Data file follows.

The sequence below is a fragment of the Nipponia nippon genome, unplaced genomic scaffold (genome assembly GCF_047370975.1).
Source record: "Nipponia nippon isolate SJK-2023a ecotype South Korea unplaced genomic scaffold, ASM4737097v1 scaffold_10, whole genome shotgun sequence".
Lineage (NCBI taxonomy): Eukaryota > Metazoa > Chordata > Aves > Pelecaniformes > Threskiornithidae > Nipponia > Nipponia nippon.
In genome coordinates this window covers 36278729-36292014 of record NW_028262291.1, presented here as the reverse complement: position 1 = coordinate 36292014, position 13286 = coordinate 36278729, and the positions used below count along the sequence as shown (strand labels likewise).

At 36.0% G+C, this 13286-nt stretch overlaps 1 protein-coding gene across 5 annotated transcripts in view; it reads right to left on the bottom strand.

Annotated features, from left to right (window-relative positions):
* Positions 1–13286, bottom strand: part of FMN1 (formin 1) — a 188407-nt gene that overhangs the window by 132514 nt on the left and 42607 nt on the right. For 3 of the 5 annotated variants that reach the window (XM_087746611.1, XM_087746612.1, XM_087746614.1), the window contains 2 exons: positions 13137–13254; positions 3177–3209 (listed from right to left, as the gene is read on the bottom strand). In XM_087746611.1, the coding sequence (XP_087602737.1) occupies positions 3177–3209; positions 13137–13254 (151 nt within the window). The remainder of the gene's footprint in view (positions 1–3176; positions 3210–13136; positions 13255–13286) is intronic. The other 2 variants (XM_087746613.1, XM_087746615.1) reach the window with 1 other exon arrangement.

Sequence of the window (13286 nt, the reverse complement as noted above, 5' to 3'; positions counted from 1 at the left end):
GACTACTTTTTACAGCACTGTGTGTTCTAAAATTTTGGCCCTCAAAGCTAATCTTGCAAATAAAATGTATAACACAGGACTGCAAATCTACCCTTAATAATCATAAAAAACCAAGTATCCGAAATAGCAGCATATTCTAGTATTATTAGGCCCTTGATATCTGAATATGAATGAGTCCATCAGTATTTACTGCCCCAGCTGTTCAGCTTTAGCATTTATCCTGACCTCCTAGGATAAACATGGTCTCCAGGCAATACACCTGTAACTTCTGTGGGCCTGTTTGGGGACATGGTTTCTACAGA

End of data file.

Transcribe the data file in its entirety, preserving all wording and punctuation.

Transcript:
The sequence below is a fragment of the Nipponia nippon genome, unplaced genomic scaffold (genome assembly GCF_047370975.1).
Source record: "Nipponia nippon isolate SJK-2023a ecotype South Korea unplaced genomic scaffold, ASM4737097v1 scaffold_10, whole genome shotgun sequence".
Lineage (NCBI taxonomy): Eukaryota > Metazoa > Chordata > Aves > Pelecaniformes > Threskiornithidae > Nipponia > Nipponia nippon.
In genome coordinates this window covers 36278729-36292014 of record NW_028262291.1, presented here as the reverse complement: position 1 = coordinate 36292014, position 13286 = coordinate 36278729, and the positions used below count along the sequence as shown (strand labels likewise).

At 36.0% G+C, this 13286-nt stretch overlaps 1 protein-coding gene across 5 annotated transcripts in view; it reads right to left on the bottom strand.

Annotated features, from left to right (window-relative positions):
* Positions 1–13286, bottom strand: part of FMN1 (formin 1) — a 188407-nt gene that overhangs the window by 132514 nt on the left and 42607 nt on the right. For 3 of the 5 annotated variants that reach the window (XM_087746611.1, XM_087746612.1, XM_087746614.1), the window contains 2 exons: positions 13137–13254; positions 3177–3209 (listed from right to left, as the gene is read on the bottom strand). In XM_087746611.1, the coding sequence (XP_087602737.1) occupies positions 3177–3209; positions 13137–13254 (151 nt within the window). The remainder of the gene's footprint in view (positions 1–3176; positions 3210–13136; positions 13255–13286) is intronic. The other 2 variants (XM_087746613.1, XM_087746615.1) reach the window with 1 other exon arrangement.

Sequence of the window (13286 nt, the reverse complement as noted above, 5' to 3'; positions counted from 1 at the left end):
GACTACTTTTTACAGCACTGTGTGTTCTAAAATTTTGGCCCTCAAAGCTAATCTTGCAAATAAAATGTATAACACAGGACTGCAAATCTACCCTTAATAATCATAAAAAACCAAGTATCCGAAATAGCAGCATATTCTAGTATTATTAGGCCCTTGATATCTGAATATGAATGAGTCCATCAGTATTTACTGCCCCAGCTGTTCAGCTTTAGCATTTATCCTGACCTCCTAGGATAAACATGGTCTCCAGGCAATACACCTGTAACTTCTGTGGGCCTGTTTGGGGACATGGTTTCTACAGA